As I get closer to the intersection, a countdown starts on the dashboard. The light is currently green, but the new Audi I'm driving tells me it'll be 147 seconds before I make it through the junction. Sure enough, the light turns yellow, then red, and I come to a stop as the numbers tick off in reverse. Once it hits four, the timer disappears, and within a few seconds the light turns green. It seems like a trivial feature, a timer telling you when a traffic signal is about to change. But in practice, it's quite useful. More important, it's currently available in Las Vegas, a baby step toward a future where cars and cities talk to one another to reduce gridlock.
Audi is showing off its new Vehicle to Infrastructure framework (V2I) in Las Vegas, a town known more for gambling and debauchery than cutting-edge technology. The truth is that Sin City is the perfect place to launch Audi's new technology, thanks to the Regional Transportation Commission of Southern Nevada (RTC). The government agency actually oversees all of the city and surrounding area's transit infrastructure. From buses to traffic signals to new roads, it's all handled by a single entity, which allows it to move quickly to make changes to its system and partner with companies like Audi.
The result is a car that knows when a light is about to turn green, thanks to the city sharing data with the vehicle through Audi's partner Traffic Technology Services (TTS). At the server level the technology is a bit complex, with algorithms and data vetting. But as far as drivers are concerned, they don't have to do anything but drive.
Here's how it works: When a car enters an area or city that supports V2I, it logs onto the infrastructure's cloud with a onetime-use token. As it's driving around, its GPS location and heading determine which traffic signal is coming up. The TTS serves up information about that light, and the car determines if you'll make it through the intersection (in which case nothing happens) or if you'll be caught by the red light. In that scenario, the countdown begins until the green light appears.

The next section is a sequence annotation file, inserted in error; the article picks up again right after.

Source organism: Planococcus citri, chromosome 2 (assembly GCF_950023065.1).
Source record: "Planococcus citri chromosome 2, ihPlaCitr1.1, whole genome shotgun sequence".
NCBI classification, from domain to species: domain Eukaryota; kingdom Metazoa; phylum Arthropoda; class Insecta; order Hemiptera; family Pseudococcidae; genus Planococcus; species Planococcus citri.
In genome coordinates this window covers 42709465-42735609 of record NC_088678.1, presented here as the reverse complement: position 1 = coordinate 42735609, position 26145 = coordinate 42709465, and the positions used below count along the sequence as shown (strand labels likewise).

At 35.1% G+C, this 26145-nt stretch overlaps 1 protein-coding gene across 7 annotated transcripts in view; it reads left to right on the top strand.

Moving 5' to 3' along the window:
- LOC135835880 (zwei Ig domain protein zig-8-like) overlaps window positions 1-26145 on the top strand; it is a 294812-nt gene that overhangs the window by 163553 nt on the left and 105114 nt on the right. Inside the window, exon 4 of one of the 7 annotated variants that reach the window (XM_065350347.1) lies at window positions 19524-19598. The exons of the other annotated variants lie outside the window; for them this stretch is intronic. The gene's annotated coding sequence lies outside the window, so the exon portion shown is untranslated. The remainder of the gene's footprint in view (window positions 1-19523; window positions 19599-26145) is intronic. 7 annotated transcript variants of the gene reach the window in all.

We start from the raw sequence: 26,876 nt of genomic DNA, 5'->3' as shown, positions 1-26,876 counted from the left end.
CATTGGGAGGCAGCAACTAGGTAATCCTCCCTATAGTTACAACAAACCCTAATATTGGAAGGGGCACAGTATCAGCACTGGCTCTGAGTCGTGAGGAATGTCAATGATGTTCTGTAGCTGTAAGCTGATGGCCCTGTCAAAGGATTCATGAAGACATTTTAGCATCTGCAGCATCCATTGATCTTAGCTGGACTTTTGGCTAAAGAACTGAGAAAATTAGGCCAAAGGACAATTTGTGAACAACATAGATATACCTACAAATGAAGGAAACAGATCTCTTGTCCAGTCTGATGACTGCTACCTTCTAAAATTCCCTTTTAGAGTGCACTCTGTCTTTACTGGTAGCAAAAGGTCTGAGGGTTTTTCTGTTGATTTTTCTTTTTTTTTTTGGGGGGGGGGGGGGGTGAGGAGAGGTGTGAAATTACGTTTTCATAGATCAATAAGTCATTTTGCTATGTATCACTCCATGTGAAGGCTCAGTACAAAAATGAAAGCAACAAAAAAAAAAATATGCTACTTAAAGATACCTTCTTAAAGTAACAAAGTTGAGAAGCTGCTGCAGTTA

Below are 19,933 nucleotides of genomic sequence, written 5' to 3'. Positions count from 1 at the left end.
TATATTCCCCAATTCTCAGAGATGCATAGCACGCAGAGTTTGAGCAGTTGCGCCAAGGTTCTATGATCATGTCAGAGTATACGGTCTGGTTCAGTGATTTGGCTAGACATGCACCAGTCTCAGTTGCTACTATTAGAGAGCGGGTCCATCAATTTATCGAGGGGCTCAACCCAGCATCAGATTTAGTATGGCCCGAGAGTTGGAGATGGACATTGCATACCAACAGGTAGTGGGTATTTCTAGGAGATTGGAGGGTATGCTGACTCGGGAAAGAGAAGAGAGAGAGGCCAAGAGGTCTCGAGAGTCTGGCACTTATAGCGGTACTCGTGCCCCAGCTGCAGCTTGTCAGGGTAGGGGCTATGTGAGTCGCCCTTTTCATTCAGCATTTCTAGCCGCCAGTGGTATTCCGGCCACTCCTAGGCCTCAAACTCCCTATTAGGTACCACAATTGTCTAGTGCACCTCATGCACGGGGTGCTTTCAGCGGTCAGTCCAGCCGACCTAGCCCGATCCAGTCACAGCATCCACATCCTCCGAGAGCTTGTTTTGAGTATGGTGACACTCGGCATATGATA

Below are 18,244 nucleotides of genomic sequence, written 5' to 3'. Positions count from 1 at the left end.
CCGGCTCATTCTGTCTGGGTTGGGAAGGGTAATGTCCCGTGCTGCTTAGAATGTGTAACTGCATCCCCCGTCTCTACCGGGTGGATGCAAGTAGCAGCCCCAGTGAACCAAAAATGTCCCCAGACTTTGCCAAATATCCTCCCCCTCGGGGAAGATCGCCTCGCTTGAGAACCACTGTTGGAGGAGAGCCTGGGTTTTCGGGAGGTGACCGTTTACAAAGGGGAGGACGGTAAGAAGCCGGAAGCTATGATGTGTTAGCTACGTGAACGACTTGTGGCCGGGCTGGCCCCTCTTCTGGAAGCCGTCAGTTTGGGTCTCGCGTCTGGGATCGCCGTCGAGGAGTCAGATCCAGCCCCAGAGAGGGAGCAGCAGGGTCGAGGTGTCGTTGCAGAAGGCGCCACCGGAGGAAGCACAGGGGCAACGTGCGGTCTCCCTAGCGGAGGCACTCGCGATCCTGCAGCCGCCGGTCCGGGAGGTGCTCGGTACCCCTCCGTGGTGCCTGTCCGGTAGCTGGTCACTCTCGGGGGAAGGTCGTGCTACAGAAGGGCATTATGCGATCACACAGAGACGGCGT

During my lap of Vegas I found the countdown (which appears on the dash and in the HUD) quite helpful in determining how much time I had before I had to start driving again. In real life, a red light is an opportunity to switch a song or artist on a smartphone, check on your kids in the back seat or take a quick sip of coffee. The problem in all of those situations is you're not sure how much time you have to complete those tasks. With the countdown clock, you'd know.
It's also slightly comforting to be reminded that the light will eventually turn green again. There have been plenty of times during my life as a driver when I've encountered a red light that didn't seem to acknowledge my car. I'd back up and pull forward, making sure the sensor detected my vehicle. This feature would tell me that, yes, the light will turn green again, and this is when it'll happen. And while Audi has been working on the technology behind this feature for years, it wouldn't be possible without the forward-thinking transit commission.
RTC general manager Tina Quigley said the commission wants to set a precedent to help determine what automakers need and to figure out how it can budget these types of partnerships. "No one has done a cost/benefits analysis of the smart infrastructure benefits," Quigley said. After the presentation, she was headed to Washington, DC, to talk about what Las Vegas is doing and how it's accomplishing it.
Meanwhile Audi is talking to other metropolitan areas about rolling out its V2I service beyond Las Vegas. But since most city's transportation systems are fragmented across multiple commissions, its unlikely they'll come online as quickly as Vegas did.
While the automaker tries to hammer out deals, it's also exploring the next series of features for V2I. Think giving the driver an optimal speed to hit as many green lights in a row as possible or tying the start/stop feature of the car into the countdown so that the car doesn't turn off when there are only a few seconds before the signal changes.
Audi also said that in the future it will share data with municipalities in real time. Currently it sends batches of stats with the city of Las Vegas. Once real-time information sharing goes live, a city like Vegas could adjust how traffic flows in real time and reduce gridlock by redirecting cars and adjusting signal timing. It's a conversation that ends with an easier commute.
When cars and infrastructure talk to one another, it'll not only change the way vehicles move through a city but also how that metropolitan builds out future roads and services. But for right now, if you own a brand new Audi (A4, Q7 or A4 Allroad) and you happen to be in Vegas, you'll know exactly how much time you have to eat that burrito before you continue your trek to other side of the strip.
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